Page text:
When Edwin Aparicio took his first flamenco class, he was a recent high school graduate looking for opportunities to further his ballet training. But he immediately “fell in love, head over heels, with flamenco,” he says. “The complexity of the footwork, and the singing, and the intricacy of the dance with the guitar and the singing—it was a puzzle I had to decode.” A few years later, he made his professional debut as a flamenco dancer in El Gato Montés with the Washington Opera (now the Washington National Opera) at The Kennedy Center. That was when Spanish choreographer Goyo Montero took Aparicio under his wing, encouraging him to take the money he made from the show to go study flamenco in Spain. “I’d never left the U.S. before, but I went to Spain for three months,” says Aparicio.
That trip was the first of many Aparicio has now taken to the country where flamenco originated—and it officially launched his career. Upon returning to the U.S., Aparicio toured with renowned flamenco dancer José Greco, did school flamenco shows, performed in the Washington Opera’s Don Giovanni, and began to make a name for himself as a soloist and choreographer. At the same time, he was developing his identity as a teacher. “People were asking me to teach what I’d learned in Spain,” he says. “This was before YouTube. We all depended upon teachers going to Spain and coming back to share what they’d been given.”
These days, Aparicio teaches intermediate and advanced classes in Silver Spring, Maryland. (He’s also on faculty at the Washington School of Ballet.) He asks that adult students have at least five years of flamenco experience before joining his class. “I want them to know how to use the feet and the arms, and to have a basic knowledge of the palos, or the flamenco rhythms,” he says. “I teach technique through choreography. I don’t just do footwork, upper body, turns. Everything is included in a dance—and sometimes that dance will take months to complete.” Why spend so long on one piece of choreography? “In flamenco, you have to learn the song as well as the movement,” Aparicio says. “This is a folk art. In order to do it justice, we need to really understand it.”
Despite working primarily with intermediate and advanced students himself, Aparicio encourages dancers from any genre to give flamenco a try. “If you have a dance background, you have skills that will help you with flamenco,” he says. “Tappers and step dancers can connect with the rhythms. For ballet dancers, it’s the flow of the body movement.”
For his DanceTeacher+ Lesson Plan, Aparicio shares a traditional llamada por bulerias. Bulerias is a fast-paced flamenco style often done at private fiestas or closings to performances. A llamada(“call,” in Spanish) is a special sequence used to signal to the singers or musicians that a change is about to happen. “Flamenco dancers need to have a really good understanding of flamenco musical phrasing to know where llamadas can be inserted and how they function,” Aparicio explains. “Bulerias has multiple rhythmic patterns based on a 12-beat phrasing. The most common pattern has accents on counts 12, 3, 7, 8, and 10. It takes practice to hear and be able to follow this rhythmic pattern within the music. Most llamadas por bulerias are done by emphasizing beats 1, 2, and 3. This helps to break the pattern I just mentioned and gets the musician’s attention.” There are other variations of the llamada, but in bulerias, the phrasing always ends on count 10.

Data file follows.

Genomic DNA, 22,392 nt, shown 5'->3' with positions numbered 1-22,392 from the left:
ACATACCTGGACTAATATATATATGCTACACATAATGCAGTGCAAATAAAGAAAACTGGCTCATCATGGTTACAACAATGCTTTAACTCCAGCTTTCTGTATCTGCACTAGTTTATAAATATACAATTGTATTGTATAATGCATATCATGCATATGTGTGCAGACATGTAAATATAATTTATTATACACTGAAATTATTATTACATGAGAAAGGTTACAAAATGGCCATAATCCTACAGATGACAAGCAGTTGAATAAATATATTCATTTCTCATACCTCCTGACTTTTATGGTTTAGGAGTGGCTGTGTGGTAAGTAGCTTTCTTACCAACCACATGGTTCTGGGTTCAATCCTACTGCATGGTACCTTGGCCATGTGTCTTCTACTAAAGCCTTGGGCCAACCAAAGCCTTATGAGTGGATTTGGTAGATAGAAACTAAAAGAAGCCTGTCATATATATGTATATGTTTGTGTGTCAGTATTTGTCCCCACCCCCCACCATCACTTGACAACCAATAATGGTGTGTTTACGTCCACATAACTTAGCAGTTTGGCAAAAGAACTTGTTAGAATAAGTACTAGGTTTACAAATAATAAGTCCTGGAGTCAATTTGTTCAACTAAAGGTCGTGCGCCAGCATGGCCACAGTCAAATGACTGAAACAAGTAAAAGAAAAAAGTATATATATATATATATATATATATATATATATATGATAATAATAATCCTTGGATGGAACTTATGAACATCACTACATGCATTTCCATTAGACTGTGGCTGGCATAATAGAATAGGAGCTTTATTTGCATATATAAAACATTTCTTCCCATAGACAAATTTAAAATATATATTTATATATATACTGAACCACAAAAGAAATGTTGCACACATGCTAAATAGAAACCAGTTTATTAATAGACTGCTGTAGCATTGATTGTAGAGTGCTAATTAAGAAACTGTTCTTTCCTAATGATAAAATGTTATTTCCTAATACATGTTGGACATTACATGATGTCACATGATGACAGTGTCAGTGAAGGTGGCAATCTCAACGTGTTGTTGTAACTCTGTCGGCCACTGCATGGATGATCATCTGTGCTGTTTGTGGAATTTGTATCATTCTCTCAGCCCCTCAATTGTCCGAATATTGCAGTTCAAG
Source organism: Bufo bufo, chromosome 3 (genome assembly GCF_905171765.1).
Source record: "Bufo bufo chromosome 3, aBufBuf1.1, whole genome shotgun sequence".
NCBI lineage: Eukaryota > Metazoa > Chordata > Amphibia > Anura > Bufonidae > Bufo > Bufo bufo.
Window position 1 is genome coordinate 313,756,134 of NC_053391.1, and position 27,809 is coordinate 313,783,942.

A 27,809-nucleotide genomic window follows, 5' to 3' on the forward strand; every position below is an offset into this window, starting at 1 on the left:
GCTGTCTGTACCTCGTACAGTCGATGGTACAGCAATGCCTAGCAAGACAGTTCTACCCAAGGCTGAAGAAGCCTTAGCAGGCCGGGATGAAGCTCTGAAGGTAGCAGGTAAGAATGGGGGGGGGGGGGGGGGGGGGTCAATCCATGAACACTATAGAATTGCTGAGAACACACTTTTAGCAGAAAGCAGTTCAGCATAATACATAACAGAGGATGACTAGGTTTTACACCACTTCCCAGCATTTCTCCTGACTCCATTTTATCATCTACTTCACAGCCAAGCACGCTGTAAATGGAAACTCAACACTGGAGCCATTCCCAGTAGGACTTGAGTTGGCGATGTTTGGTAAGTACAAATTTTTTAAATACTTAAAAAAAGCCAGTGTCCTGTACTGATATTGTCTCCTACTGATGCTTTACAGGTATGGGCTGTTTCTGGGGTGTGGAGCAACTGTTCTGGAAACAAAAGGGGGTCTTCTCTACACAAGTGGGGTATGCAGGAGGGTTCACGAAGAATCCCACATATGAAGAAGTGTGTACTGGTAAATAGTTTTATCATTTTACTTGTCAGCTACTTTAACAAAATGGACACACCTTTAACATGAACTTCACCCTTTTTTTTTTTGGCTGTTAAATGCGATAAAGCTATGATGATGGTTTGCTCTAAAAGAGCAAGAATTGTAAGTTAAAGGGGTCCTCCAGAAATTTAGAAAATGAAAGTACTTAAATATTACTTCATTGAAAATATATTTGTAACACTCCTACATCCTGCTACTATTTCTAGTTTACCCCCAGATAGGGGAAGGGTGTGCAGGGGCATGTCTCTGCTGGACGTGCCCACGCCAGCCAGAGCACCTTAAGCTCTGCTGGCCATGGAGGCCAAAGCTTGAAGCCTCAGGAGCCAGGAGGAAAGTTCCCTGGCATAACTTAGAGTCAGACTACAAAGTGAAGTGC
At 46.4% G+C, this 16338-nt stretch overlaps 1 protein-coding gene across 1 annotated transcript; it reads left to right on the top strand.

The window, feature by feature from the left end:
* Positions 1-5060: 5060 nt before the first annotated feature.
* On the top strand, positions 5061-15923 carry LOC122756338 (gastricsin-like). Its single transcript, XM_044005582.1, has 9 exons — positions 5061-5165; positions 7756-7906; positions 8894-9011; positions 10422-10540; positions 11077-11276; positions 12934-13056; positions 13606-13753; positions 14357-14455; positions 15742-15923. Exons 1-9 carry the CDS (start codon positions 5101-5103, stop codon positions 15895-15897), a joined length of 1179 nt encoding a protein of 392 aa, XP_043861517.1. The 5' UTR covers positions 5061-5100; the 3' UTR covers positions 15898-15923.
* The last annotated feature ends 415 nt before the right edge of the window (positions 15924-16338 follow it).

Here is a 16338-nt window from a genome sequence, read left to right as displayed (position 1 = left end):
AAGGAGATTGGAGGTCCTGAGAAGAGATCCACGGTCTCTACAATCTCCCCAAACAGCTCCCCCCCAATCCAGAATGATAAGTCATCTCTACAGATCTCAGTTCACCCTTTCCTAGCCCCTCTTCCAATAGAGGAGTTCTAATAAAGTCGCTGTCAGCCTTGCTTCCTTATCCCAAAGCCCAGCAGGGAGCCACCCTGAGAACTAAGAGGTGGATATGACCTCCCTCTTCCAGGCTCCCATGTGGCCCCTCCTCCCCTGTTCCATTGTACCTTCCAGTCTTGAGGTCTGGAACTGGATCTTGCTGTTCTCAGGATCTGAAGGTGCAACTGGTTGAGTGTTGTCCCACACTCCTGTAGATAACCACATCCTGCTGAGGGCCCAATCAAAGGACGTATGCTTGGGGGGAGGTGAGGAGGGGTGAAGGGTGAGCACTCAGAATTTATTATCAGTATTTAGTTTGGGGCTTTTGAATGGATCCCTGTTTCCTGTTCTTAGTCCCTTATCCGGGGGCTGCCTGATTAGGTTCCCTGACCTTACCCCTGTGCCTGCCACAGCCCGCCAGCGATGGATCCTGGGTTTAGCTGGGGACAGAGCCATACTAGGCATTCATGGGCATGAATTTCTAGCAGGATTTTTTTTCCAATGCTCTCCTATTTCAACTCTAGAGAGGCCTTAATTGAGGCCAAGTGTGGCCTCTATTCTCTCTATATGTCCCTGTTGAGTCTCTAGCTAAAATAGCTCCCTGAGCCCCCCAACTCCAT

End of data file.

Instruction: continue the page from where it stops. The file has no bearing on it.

Step by Step
Count 12 (preparatory) and counts 1, 2, 3:
Stand with feet together in parallel. On count 12, the left foot steps forward and the arms go up, tracing semicircles on each side. The right foot catches up with the left and stomps (flat) three times in place on counts 1, 2, and 3. On the same counts, the arms go down in a slow, continuous motion, ending up crossed slightly in first position on count 3.
Counts 4, 5, 6:
On count 4, take a slight step forward with the ball of the left foot, followed by a full step forward on count 5 with the same foot. At the same time, the arms go up again. On count 6, bring your right leg back to prepare for a turn (4th position) with the ball of the foot, while maintaining the weight on the left. The arms go down to fourth position.
Counts 7, 8, 9, 10:
On count 7, do an outside turn on the left standing leg. Keep the arms close at chest level while turning. On count 8, bring your right leg back to your turning preparation, landing on the ball of the foot. On count 9, repeat the turn. On count 10, bring your feet together. Unlike in ballet, flamenco turns are sharp and maintain the level in demi-plié (without going on relevé).
Counts 11 and 12:
Count 11 prepares to jump back with both feet. Jump on count 12, with both arms meeting at chest level in a clap.
Counts 1 through 6:
Walk forward on count 2 with the right foot and cross with the left on count 4. Unwind and turn to the right on count 5. End with feet together and hold in place on count 6.
Counts 7, 8, 9, and the final count 10:
Perform two quick light stomps on your right foot on “and 7,” followed by two light stomps with your left foot on “and 8.” Do two final stomps on counts 9 and 10 with the right and then left, marking a dramatic finish. Raise one or both arms on 10 to emphasize the ending.